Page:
Refugee Stories | Bassam Freij
Tuesday 25th April 2017
Bassam Suleman Freij
40 years old.
He’s with his wife and 5 children - four girls - 16, 14, 11, 2 and a one year old boy.
He was born and lived in Daraa, Syria. His parents were refugees in Syria, originally from Palestine, his wife’s parents also bearing a similar story. He has 6 sisters and 2 brothers. He proudly tells me...“football team”.
Before they fled the country he worked in a sweet shop for more than 20 years as a "candy man".
13 September 2011 - he fled with his family to Jordan and stayed for a year, he didn’t go into details moving quickly on, they travelled to Egypt staying for 20 days and then on to Gaza, Palestine. The borders were then closed, they eventually registered for refugee status, staying 3 years - it took 2 years just for the papers to come. They left as soon as they could, spending a week in Egypt.
15 February 2016 they headed to Turkey, first Istanbul and then Izmir, they were there for 3 days before finding a smuggler to take them on a boat.
18 February 2016, the first time they went to boat, the police were in the area so headed back to town.
26 February 2016 the second time they were successful getting on a boat. It would take them to Mytilene, but not before taking 6 hours to get there. The engine stopped twice, the second time it was leaking fuel badly, they were floating without an engine for 3 hours. Finally a helicopter appeared, next was a small boat which took them to a larger ship. His eldest child is diabetic, they had no insulin and she became sick on the way. Bassam feared for her life. The sugar in her blood was high, more than 700 mg/dl when they were picked up, seemingly in good time.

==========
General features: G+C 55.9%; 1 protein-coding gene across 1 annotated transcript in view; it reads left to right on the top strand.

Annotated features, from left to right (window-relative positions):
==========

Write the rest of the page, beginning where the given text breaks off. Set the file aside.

He jokes, he said he had no white hairs when he first came, now he has many…I laughed with him, making light of what had been a horrible journey.
28 February 2016, they spent 2 days in Mytilene, where they registered with the UNHCR before being taken to Athens by boat. The same day they travelled 7hrs by bus to Thessaloniki where they slept, or tried to sleep, in the bus station. In the morning they took a bus to Evzonoi, near to Idomeni, and found a hotel to have a proper nights sleep, exhausted.
They woke early the next day and headed for the border, to find it was closed. Nothing now. All that for nothing. They found a tent and setup a place to sleep in the hope the borders would open and they could rush through…They ended up living in a tent for a month.
Some time in March Bassam and his family came to Veria Camp on a bus. Their 3 youngest kids were in hospital in Kilkis at this point after getting sick in Idomeni. Living in a tent had been harsh on everybody but it was especially difficult for a family of 7 with two babies.
I asked him which countries he picked and which he would most like to go to. He told me that he simply wishes to go anywhere he can call home, a good country that can provide medical support for his children…
You can find the other stories below. Thanks for your support.